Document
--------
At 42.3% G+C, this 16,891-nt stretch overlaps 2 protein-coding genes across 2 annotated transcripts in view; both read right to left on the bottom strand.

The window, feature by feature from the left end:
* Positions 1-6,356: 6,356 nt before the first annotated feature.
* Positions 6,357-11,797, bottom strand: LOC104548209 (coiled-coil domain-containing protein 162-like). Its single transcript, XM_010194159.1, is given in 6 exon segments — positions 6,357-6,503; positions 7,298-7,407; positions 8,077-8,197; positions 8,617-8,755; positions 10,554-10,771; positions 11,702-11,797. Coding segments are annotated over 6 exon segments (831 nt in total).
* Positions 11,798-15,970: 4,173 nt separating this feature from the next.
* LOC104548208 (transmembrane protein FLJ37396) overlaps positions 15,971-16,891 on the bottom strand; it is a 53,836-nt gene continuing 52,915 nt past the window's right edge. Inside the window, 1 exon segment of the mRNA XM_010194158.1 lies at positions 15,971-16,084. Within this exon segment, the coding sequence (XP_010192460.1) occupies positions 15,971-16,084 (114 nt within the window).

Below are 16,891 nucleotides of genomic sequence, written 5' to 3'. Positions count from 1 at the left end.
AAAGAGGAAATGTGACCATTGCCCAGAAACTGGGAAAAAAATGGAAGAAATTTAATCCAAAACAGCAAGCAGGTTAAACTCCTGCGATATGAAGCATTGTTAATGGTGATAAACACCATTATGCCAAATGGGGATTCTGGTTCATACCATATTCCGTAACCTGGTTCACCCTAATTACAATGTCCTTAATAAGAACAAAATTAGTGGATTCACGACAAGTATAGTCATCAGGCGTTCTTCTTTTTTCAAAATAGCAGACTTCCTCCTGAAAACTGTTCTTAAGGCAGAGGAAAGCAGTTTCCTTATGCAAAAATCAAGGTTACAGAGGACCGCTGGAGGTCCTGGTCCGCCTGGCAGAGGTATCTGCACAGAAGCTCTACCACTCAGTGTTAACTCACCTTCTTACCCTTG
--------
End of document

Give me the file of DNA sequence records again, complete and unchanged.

At 42.3% G+C, this 16,891-nt stretch overlaps 2 protein-coding genes across 2 annotated transcripts in view; both read right to left on the bottom strand.

The window, feature by feature from the left end:
* Positions 1-6,356: 6,356 nt before the first annotated feature.
* Positions 6,357-11,797, bottom strand: LOC104548209 (coiled-coil domain-containing protein 162-like). Its single transcript, XM_010194159.1, is given in 6 exon segments — positions 6,357-6,503; positions 7,298-7,407; positions 8,077-8,197; positions 8,617-8,755; positions 10,554-10,771; positions 11,702-11,797. Coding segments are annotated over 6 exon segments (831 nt in total).
* Positions 11,798-15,970: 4,173 nt separating this feature from the next.
* LOC104548208 (transmembrane protein FLJ37396) overlaps positions 15,971-16,891 on the bottom strand; it is a 53,836-nt gene continuing 52,915 nt past the window's right edge. Inside the window, 1 exon segment of the mRNA XM_010194158.1 lies at positions 15,971-16,084. Within this exon segment, the coding sequence (XP_010192460.1) occupies positions 15,971-16,084 (114 nt within the window).

Below are 16,891 nucleotides of genomic sequence, written 5' to 3'. Positions count from 1 at the left end.
AAAGAGGAAATGTGACCATTGCCCAGAAACTGGGAAAAAAATGGAAGAAATTTAATCCAAAACAGCAAGCAGGTTAAACTCCTGCGATATGAAGCATTGTTAATGGTGATAAACACCATTATGCCAAATGGGGATTCTGGTTCATACCATATTCCGTAACCTGGTTCACCCTAATTACAATGTCCTTAATAAGAACAAAATTAGTGGATTCACGACAAGTATAGTCATCAGGCGTTCTTCTTTTTTCAAAATAGCAGACTTCCTCCTGAAAACTGTTCTTAAGGCAGAGGAAAGCAGTTTCCTTATGCAAAAATCAAGGTTACAGAGGACCGCTGGAGGTCCTGGTCCGCCTGGCAGAGGTATCTGCACAGAAGCTCTACCACTCAGTGTTAACTCACCTTCTTACCCTTG